Josie’s hearing was restored, but that restoration introduced her to the daily adventure of learning to distinguish each new sound in the hearing world. It’s the already, and the not yet.[6]


[1] Max Lucado, Fearless (Thomas Nelson, 2009), pp. 31-32

[2] John F. MacArthur Jr., The MacArthur Study Bible: New American Standard Bible. (Nashville, TN: Thomas Nelson Publishers, 2006), Ro 8:29.

[3] New American Standard Bible: 1995 Update (La Habra, CA: The Lockman Foundation, 1995), Jn 6:44.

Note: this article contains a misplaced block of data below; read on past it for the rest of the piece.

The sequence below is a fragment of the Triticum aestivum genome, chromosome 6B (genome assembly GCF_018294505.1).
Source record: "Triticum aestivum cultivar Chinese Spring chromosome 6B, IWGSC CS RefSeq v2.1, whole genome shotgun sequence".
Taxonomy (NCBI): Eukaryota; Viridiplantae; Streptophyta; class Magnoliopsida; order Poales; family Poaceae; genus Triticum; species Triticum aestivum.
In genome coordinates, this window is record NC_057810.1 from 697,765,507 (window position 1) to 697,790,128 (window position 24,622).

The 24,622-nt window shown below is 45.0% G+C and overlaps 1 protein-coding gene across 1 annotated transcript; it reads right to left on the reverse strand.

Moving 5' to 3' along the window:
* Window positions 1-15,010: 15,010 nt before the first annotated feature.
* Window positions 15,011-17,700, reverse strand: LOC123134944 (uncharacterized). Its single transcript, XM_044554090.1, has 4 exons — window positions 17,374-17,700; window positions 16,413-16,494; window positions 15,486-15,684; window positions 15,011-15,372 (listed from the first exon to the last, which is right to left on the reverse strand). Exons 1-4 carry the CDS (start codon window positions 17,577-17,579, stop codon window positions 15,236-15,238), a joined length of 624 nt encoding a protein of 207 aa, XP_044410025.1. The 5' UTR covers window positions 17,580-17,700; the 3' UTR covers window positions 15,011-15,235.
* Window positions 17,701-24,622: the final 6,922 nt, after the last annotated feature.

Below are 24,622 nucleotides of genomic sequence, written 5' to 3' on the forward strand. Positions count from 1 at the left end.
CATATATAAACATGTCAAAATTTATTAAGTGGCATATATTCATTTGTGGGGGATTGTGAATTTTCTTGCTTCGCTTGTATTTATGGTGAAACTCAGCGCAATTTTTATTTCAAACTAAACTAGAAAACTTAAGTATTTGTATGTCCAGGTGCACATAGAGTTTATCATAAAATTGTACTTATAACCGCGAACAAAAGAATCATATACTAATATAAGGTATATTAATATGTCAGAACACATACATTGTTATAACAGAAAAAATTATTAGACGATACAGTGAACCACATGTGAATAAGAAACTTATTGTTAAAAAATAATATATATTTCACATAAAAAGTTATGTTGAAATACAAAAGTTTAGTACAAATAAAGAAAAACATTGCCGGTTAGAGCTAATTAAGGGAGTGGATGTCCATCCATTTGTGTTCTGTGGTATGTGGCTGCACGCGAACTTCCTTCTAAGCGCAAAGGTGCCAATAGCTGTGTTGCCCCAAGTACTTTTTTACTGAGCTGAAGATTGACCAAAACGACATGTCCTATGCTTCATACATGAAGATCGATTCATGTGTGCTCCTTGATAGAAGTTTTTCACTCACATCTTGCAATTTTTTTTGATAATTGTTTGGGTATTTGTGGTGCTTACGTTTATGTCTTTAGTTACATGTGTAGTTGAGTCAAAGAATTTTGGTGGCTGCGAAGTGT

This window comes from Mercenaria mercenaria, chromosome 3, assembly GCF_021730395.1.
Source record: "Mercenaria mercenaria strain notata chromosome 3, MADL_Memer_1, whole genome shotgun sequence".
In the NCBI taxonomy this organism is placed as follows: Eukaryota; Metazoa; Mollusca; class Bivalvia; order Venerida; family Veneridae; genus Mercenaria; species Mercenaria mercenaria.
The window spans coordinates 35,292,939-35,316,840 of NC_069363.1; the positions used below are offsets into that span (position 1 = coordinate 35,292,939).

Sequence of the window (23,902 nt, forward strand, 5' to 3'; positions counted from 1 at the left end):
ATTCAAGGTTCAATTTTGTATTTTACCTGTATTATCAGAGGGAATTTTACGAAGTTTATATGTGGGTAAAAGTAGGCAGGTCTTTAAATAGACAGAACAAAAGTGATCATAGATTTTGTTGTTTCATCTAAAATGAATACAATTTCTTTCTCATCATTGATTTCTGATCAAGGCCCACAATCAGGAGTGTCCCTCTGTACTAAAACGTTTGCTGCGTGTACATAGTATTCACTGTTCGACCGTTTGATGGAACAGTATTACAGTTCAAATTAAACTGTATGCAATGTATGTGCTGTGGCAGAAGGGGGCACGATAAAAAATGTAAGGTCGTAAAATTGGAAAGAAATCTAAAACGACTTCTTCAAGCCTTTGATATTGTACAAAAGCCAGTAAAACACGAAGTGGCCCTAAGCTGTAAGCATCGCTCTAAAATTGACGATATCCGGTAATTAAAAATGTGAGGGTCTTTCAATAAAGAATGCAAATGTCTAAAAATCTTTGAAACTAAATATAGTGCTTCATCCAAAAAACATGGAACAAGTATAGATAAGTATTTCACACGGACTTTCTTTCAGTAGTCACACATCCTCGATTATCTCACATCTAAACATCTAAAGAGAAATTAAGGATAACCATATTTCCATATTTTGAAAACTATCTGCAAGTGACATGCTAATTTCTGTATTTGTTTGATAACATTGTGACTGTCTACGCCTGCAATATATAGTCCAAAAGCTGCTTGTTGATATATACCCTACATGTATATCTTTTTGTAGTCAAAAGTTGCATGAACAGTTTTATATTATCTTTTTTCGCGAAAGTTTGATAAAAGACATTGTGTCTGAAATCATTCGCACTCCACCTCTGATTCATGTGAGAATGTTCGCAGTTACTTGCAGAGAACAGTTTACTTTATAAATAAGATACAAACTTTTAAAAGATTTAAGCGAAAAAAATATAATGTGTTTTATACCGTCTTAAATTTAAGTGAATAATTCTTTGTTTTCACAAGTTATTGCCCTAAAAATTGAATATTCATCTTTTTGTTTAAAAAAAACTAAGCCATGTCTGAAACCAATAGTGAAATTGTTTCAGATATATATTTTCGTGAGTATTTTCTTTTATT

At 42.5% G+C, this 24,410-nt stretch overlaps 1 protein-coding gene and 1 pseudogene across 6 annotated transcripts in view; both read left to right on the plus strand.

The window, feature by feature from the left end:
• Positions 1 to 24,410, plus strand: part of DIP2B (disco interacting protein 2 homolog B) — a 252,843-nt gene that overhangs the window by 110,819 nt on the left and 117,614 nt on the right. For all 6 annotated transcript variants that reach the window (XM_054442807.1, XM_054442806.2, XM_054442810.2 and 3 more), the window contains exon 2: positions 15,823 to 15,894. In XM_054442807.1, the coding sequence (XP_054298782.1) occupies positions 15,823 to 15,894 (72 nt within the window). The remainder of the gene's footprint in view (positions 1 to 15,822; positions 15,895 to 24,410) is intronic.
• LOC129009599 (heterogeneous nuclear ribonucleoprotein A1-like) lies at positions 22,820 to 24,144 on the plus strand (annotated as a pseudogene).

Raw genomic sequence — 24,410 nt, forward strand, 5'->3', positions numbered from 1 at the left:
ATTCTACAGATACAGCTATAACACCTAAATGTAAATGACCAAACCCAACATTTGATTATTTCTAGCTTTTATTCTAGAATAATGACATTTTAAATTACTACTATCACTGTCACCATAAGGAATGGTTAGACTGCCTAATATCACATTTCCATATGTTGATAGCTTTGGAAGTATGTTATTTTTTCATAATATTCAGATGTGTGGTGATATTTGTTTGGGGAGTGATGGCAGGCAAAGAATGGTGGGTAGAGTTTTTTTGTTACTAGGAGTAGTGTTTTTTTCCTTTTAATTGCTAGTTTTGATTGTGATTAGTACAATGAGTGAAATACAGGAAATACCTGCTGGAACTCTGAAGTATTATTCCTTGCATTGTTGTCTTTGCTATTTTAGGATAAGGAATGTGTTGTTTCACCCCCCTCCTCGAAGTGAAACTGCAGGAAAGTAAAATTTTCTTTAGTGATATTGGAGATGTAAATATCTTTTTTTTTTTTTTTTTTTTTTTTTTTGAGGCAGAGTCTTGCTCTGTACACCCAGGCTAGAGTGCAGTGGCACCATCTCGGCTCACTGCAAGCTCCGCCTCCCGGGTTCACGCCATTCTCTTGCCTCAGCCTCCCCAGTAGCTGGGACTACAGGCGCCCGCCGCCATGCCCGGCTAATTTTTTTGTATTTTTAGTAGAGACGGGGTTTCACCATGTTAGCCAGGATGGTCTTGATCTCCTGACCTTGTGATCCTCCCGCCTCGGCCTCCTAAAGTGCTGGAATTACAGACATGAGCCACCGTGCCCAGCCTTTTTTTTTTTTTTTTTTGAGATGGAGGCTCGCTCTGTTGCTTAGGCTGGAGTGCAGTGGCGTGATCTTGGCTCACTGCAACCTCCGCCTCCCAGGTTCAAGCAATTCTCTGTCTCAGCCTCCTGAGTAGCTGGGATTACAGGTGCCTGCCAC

[4] New American Standard Bible: 1995 Update (La Habra, CA: The Lockman Foundation, 1995), Jn 6:65.

[5] Craig, William L.. The Only Wise God: The Compatibility of Divine Foreknowledge and Human Freedom (pp. 128-130). Wipf & Stock, an Imprint of Wipf and Stock Publishers. Kindle Edition.

[6] Source: “Christmas Carols Music to the Ears of Deaf Girl,” Yorkshireposttoday.com